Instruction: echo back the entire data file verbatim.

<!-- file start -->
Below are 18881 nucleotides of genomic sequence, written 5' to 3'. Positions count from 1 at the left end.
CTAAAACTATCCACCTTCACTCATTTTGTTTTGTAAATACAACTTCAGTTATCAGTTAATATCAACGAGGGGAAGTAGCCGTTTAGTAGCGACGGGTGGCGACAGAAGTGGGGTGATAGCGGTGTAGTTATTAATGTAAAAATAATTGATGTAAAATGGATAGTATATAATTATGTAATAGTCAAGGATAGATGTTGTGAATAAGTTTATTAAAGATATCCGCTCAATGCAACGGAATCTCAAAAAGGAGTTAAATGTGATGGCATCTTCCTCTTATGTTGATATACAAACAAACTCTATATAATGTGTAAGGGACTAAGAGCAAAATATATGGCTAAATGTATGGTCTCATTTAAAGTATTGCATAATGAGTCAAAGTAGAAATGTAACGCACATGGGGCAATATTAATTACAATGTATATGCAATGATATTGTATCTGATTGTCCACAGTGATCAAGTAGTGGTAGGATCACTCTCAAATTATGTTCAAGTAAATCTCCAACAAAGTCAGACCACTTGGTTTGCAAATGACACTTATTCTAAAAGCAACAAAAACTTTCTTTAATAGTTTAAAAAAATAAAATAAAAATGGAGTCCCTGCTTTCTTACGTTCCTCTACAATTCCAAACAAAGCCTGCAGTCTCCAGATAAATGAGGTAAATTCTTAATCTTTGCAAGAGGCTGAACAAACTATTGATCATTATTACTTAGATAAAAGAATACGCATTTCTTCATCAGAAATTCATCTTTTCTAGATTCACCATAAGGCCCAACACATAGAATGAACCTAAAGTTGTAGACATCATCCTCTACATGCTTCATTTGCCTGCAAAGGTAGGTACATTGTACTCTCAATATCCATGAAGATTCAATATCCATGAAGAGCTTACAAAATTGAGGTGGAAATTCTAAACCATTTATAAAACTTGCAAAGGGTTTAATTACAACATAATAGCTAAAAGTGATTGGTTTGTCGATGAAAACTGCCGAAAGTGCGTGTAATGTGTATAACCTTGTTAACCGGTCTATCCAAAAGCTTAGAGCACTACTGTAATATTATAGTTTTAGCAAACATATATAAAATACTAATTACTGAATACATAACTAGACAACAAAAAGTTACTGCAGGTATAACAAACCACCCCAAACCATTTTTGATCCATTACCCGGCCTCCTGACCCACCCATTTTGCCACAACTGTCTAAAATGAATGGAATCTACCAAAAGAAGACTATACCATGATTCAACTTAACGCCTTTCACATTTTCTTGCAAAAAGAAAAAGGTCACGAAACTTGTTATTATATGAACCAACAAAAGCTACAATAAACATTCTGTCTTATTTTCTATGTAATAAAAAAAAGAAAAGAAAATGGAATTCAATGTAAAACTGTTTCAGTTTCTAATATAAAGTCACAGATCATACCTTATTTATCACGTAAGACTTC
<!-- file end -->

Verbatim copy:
Below are 18881 nucleotides of genomic sequence, written 5' to 3'. Positions count from 1 at the left end.
CTAAAACTATCCACCTTCACTCATTTTGTTTTGTAAATACAACTTCAGTTATCAGTTAATATCAACGAGGGGAAGTAGCCGTTTAGTAGCGACGGGTGGCGACAGAAGTGGGGTGATAGCGGTGTAGTTATTAATGTAAAAATAATTGATGTAAAATGGATAGTATATAATTATGTAATAGTCAAGGATAGATGTTGTGAATAAGTTTATTAAAGATATCCGCTCAATGCAACGGAATCTCAAAAAGGAGTTAAATGTGATGGCATCTTCCTCTTATGTTGATATACAAACAAACTCTATATAATGTGTAAGGGACTAAGAGCAAAATATATGGCTAAATGTATGGTCTCATTTAAAGTATTGCATAATGAGTCAAAGTAGAAATGTAACGCACATGGGGCAATATTAATTACAATGTATATGCAATGATATTGTATCTGATTGTCCACAGTGATCAAGTAGTGGTAGGATCACTCTCAAATTATGTTCAAGTAAATCTCCAACAAAGTCAGACCACTTGGTTTGCAAATGACACTTATTCTAAAAGCAACAAAAACTTTCTTTAATAGTTTAAAAAAATAAAATAAAAATGGAGTCCCTGCTTTCTTACGTTCCTCTACAATTCCAAACAAAGCCTGCAGTCTCCAGATAAATGAGGTAAATTCTTAATCTTTGCAAGAGGCTGAACAAACTATTGATCATTATTACTTAGATAAAAGAATACGCATTTCTTCATCAGAAATTCATCTTTTCTAGATTCACCATAAGGCCCAACACATAGAATGAACCTAAAGTTGTAGACATCATCCTCTACATGCTTCATTTGCCTGCAAAGGTAGGTACATTGTACTCTCAATATCCATGAAGATTCAATATCCATGAAGAGCTTACAAAATTGAGGTGGAAATTCTAAACCATTTATAAAACTTGCAAAGGGTTTAATTACAACATAATAGCTAAAAGTGATTGGTTTGTCGATGAAAACTGCCGAAAGTGCGTGTAATGTGTATAACCTTGTTAACCGGTCTATCCAAAAGCTTAGAGCACTACTGTAATATTATAGTTTTAGCAAACATATATAAAATACTAATTACTGAATACATAACTAGACAACAAAAAGTTACTGCAGGTATAACAAACCACCCCAAACCATTTTTGATCCATTACCCGGCCTCCTGACCCACCCATTTTGCCACAACTGTCTAAAATGAATGGAATCTACCAAAAGAAGACTATACCATGATTCAACTTAACGCCTTTCACATTTTCTTGCAAAAAGAAAAAGGTCACGAAACTTGTTATTATATGAACCAACAAAAGCTACAATAAACATTCTGTCTTATTTTCTATGTAATAAAAAAAAGAAAAGAAAATGGAATTCAATGTAAAACTGTTTCAGTTTCTAATATAAAGTCACAGATCATACCTTATTTATCACGTAAGACTTC